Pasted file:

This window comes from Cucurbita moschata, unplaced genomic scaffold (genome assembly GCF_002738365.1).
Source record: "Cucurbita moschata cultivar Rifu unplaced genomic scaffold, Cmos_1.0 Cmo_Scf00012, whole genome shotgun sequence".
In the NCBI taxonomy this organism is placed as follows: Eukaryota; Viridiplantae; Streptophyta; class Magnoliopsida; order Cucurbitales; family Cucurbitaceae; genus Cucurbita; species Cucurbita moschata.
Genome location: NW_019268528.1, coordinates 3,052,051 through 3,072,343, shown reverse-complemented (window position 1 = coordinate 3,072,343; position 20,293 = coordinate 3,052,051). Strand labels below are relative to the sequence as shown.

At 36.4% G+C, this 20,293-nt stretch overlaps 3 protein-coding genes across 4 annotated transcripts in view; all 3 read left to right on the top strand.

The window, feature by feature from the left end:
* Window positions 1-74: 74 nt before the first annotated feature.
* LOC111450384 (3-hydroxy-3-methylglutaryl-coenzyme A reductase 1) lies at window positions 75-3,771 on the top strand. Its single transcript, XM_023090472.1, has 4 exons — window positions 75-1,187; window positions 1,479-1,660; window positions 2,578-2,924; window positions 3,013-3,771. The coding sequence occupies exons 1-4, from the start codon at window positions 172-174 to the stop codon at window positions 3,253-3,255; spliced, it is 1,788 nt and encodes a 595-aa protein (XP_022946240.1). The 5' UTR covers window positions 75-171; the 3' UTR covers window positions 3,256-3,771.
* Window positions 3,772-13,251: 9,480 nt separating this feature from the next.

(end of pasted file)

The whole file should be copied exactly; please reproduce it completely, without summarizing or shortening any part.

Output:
This window comes from Cucurbita moschata, unplaced genomic scaffold (genome assembly GCF_002738365.1).
Source record: "Cucurbita moschata cultivar Rifu unplaced genomic scaffold, Cmos_1.0 Cmo_Scf00012, whole genome shotgun sequence".
In the NCBI taxonomy this organism is placed as follows: Eukaryota; Viridiplantae; Streptophyta; class Magnoliopsida; order Cucurbitales; family Cucurbitaceae; genus Cucurbita; species Cucurbita moschata.
Genome location: NW_019268528.1, coordinates 3,052,051 through 3,072,343, shown reverse-complemented (window position 1 = coordinate 3,072,343; position 20,293 = coordinate 3,052,051). Strand labels below are relative to the sequence as shown.

At 36.4% G+C, this 20,293-nt stretch overlaps 3 protein-coding genes across 4 annotated transcripts in view; all 3 read left to right on the top strand.

The window, feature by feature from the left end:
* Window positions 1-74: 74 nt before the first annotated feature.
* LOC111450384 (3-hydroxy-3-methylglutaryl-coenzyme A reductase 1) lies at window positions 75-3,771 on the top strand. Its single transcript, XM_023090472.1, has 4 exons — window positions 75-1,187; window positions 1,479-1,660; window positions 2,578-2,924; window positions 3,013-3,771. The coding sequence occupies exons 1-4, from the start codon at window positions 172-174 to the stop codon at window positions 3,253-3,255; spliced, it is 1,788 nt and encodes a 595-aa protein (XP_022946240.1). The 5' UTR covers window positions 75-171; the 3' UTR covers window positions 3,256-3,771.
* Window positions 3,772-13,251: 9,480 nt separating this feature from the next.